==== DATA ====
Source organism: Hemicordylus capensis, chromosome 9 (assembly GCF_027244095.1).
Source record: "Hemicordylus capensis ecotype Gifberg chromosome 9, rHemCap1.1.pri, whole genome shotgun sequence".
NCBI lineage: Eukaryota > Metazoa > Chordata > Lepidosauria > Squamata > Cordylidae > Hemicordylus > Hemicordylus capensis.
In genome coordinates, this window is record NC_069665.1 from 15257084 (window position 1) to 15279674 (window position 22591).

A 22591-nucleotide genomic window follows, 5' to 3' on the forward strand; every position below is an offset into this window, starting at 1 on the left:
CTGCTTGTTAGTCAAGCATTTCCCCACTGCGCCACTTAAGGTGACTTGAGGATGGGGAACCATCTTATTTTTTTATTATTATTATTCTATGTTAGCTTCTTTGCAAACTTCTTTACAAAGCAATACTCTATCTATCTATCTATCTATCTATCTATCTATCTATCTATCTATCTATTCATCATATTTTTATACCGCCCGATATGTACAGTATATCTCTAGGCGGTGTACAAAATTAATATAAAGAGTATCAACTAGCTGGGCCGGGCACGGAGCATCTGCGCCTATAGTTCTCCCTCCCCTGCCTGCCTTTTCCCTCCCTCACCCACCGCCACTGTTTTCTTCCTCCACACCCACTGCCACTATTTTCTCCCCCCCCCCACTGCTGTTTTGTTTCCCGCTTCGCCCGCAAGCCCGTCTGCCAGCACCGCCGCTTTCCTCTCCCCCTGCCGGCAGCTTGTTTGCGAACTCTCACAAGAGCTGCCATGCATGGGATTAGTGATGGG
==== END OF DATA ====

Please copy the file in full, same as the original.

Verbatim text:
Source organism: Hemicordylus capensis, chromosome 9 (assembly GCF_027244095.1).
Source record: "Hemicordylus capensis ecotype Gifberg chromosome 9, rHemCap1.1.pri, whole genome shotgun sequence".
NCBI lineage: Eukaryota > Metazoa > Chordata > Lepidosauria > Squamata > Cordylidae > Hemicordylus > Hemicordylus capensis.
In genome coordinates, this window is record NC_069665.1 from 15257084 (window position 1) to 15279674 (window position 22591).

A 22591-nucleotide genomic window follows, 5' to 3' on the forward strand; every position below is an offset into this window, starting at 1 on the left:
CTGCTTGTTAGTCAAGCATTTCCCCACTGCGCCACTTAAGGTGACTTGAGGATGGGGAACCATCTTATTTTTTTATTATTATTATTCTATGTTAGCTTCTTTGCAAACTTCTTTACAAAGCAATACTCTATCTATCTATCTATCTATCTATCTATCTATCTATCTATCTATCTATTCATCATATTTTTATACCGCCCGATATGTACAGTATATCTCTAGGCGGTGTACAAAATTAATATAAAGAGTATCAACTAGCTGGGCCGGGCACGGAGCATCTGCGCCTATAGTTCTCCCTCCCCTGCCTGCCTTTTCCCTCCCTCACCCACCGCCACTGTTTTCTTCCTCCACACCCACTGCCACTATTTTCTCCCCCCCCCCACTGCTGTTTTGTTTCCCGCTTCGCCCGCAAGCCCGTCTGCCAGCACCGCCGCTTTCCTCTCCCCCTGCCGGCAGCTTGTTTGCGAACTCTCACAAGAGCTGCCATGCATGGGATTAGTGATGGG